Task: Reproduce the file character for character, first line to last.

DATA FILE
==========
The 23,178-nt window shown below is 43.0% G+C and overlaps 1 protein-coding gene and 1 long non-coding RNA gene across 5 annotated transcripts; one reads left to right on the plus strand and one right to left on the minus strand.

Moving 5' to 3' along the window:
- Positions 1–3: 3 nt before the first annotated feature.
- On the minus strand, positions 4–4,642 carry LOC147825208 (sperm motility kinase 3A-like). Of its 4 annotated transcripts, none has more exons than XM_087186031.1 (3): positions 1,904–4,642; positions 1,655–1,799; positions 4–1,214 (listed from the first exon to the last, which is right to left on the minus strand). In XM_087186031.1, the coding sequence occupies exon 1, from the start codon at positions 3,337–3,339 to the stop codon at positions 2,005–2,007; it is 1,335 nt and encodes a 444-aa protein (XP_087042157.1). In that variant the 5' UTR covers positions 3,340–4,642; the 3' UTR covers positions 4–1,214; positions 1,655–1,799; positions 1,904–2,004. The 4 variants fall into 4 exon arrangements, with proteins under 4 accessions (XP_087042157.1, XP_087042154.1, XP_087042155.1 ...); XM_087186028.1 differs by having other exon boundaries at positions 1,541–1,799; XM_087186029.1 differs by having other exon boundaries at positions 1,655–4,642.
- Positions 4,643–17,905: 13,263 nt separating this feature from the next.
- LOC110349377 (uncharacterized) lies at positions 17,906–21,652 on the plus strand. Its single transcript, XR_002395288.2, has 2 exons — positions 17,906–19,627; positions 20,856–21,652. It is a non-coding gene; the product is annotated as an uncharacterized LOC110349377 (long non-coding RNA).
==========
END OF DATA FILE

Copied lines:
The 23,178-nt window shown below is 43.0% G+C and overlaps 1 protein-coding gene and 1 long non-coding RNA gene across 5 annotated transcripts; one reads left to right on the plus strand and one right to left on the minus strand.

Moving 5' to 3' along the window:
- Positions 1–3: 3 nt before the first annotated feature.
- On the minus strand, positions 4–4,642 carry LOC147825208 (sperm motility kinase 3A-like). Of its 4 annotated transcripts, none has more exons than XM_087186031.1 (3): positions 1,904–4,642; positions 1,655–1,799; positions 4–1,214 (listed from the first exon to the last, which is right to left on the minus strand). In XM_087186031.1, the coding sequence occupies exon 1, from the start codon at positions 3,337–3,339 to the stop codon at positions 2,005–2,007; it is 1,335 nt and encodes a 444-aa protein (XP_087042157.1). In that variant the 5' UTR covers positions 3,340–4,642; the 3' UTR covers positions 4–1,214; positions 1,655–1,799; positions 1,904–2,004. The 4 variants fall into 4 exon arrangements, with proteins under 4 accessions (XP_087042157.1, XP_087042154.1, XP_087042155.1 ...); XM_087186028.1 differs by having other exon boundaries at positions 1,541–1,799; XM_087186029.1 differs by having other exon boundaries at positions 1,655–4,642.
- Positions 4,643–17,905: 13,263 nt separating this feature from the next.
- LOC110349377 (uncharacterized) lies at positions 17,906–21,652 on the plus strand. Its single transcript, XR_002395288.2, has 2 exons — positions 17,906–19,627; positions 20,856–21,652. It is a non-coding gene; the product is annotated as an uncharacterized LOC110349377 (long non-coding RNA).